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  • Photo: Tony Rotundo

    Photo: Tony Rotundo

    The "Other Side" of NIL

    Since July 1, 2021 Name, Image, and Likeness, also known as NIL, has been one of the biggest conversation pieces surrounding NCAA wrestling. 

    NIL is a way for student-athletes to use their name, image, and likeness to make a profit. The NCAA policy is athletes can engage in NIL activities if they follow the state laws where their current school is located, athletes not in NIL states can still participate in NIL activities without breaking NCAA rules, and athletes can seek professional service providers for their NIL activities. Student-athletes should be reporting their NIL activities to their current schools, too, to stay consistent with the rules. I reside in Pennsylvania and our NIL rules have been signed into law here. Pennsylvania Interscholastic Athletic Association (PIAA) has permitted NIL in their high schools as well. Now, each school can oversee their NIL deals and have a right to object if they do not agree with them. Honestly, schools should be working with their compliance departments to make sure they aren’t breaking any rules. There are also NIL collectives where donors pool together their money to compensate athletes, which we are very aware of. 

    With all that being said, NIL sucks. NIL has completely changed the way coaches recruit and develop their athletes. I hate seeing wrestling come to this. Do not get me wrong, I am not against the wrestlers getting their cut of the action. They should be allowed to promote themselves and make money off of it, but it is a total slap in the face to smaller universities. 

    Nowadays, these small universities “suck” just because they cannot afford to pay for half their lineup and then some. I am convinced this will stop some wrestling fans from being fans. You are going to continuously see the same team and the same guys win time and time again. There will be no competition because no one has that kind of NIL money to pour into their athletes, which causes a lot of coaches to feel guilty. It’s like when you were a kid and you wanted to play with your siblings and you constantly lost and it just wasn't fun anymore. Fans will start tuning into the sports where the athletes get paid by their organizations instead of NIL. Smaller schools could build a solid squad pre-NIL. Now teams have to worry about their developed athletes straying off to the portal because they all of a sudden are being noticed by the other bigger schools. It now has turned into “Oh, you pay your National Qualifier/All-American that much? I can pay them way more than that.” It’s one giant “who sells the most gets the most prizes” competition. It is humorous to me that these kids weren’t noticed by any of these schools before or that these big schools didn’t believe in them then, and now that they add the title of National Qualifier or All-American, everyone wants you. So what, you don’t believe in the development you had at your smaller school and it’s not getting you your goals, but you'll magically reach every other goal at your new school? Get real.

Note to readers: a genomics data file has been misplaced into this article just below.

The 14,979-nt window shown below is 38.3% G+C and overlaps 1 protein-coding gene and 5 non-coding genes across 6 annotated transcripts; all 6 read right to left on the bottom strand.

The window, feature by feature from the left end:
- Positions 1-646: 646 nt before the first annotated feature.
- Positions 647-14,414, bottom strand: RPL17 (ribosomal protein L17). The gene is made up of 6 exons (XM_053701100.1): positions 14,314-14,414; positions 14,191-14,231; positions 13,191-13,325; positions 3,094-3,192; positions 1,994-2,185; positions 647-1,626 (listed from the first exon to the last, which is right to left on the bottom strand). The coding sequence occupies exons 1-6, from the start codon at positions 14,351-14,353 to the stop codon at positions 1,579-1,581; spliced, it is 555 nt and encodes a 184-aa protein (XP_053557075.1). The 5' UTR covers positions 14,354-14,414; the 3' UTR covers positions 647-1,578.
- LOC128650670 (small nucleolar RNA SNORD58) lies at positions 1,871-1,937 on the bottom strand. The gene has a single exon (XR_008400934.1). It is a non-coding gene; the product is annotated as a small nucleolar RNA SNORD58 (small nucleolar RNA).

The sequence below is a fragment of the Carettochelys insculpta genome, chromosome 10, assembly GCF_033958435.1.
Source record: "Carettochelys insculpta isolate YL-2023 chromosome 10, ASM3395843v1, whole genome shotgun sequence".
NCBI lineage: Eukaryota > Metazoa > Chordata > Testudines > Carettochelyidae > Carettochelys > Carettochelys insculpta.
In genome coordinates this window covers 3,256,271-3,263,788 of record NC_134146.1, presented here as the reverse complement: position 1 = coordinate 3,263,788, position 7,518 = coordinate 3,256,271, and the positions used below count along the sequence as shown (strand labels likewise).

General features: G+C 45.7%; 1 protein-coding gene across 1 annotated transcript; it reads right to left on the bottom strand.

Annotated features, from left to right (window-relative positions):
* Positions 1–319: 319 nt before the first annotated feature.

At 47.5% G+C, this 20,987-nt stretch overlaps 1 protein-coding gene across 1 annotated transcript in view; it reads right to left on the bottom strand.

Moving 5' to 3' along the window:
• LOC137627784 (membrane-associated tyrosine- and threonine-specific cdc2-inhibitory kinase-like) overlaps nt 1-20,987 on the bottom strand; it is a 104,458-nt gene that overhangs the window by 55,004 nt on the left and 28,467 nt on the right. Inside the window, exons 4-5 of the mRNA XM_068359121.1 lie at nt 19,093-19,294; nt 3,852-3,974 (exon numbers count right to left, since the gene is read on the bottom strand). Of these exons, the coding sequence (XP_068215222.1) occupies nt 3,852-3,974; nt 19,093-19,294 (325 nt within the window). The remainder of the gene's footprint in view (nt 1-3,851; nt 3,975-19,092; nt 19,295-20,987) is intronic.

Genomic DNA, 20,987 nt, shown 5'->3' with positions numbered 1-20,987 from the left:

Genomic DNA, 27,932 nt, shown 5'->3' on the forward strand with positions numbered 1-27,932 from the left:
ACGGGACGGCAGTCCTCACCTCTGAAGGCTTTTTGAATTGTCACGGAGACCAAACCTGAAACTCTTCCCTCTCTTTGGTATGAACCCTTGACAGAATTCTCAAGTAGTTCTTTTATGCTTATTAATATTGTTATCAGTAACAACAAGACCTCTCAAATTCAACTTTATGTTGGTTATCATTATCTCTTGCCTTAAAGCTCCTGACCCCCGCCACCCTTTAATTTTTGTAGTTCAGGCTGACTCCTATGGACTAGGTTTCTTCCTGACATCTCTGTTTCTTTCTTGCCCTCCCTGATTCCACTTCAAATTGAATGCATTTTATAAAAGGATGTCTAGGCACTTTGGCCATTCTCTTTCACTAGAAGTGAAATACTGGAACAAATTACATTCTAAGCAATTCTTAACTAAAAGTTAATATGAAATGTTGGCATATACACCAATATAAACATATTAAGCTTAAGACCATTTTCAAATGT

The NCAA argued for years that NIL would ruin collegiate athletics. They might have been spot-on with that assumption. Collectives have been the main topic in NIL discussions because people have accused them of stealing recruits from college with promises of a higher payout. Student-athletes are entering the portal and being offered six figures to come to certain schools. This raises my concern about money in college athletics. Are we teaching student-athletes that money is the key to success? Are we teaching the future recruits of college wrestling that loyalty only means so much until you dangle a few hundred in front of their face? You can be loyal to a fault? Do relationships have any meaning in college wrestling?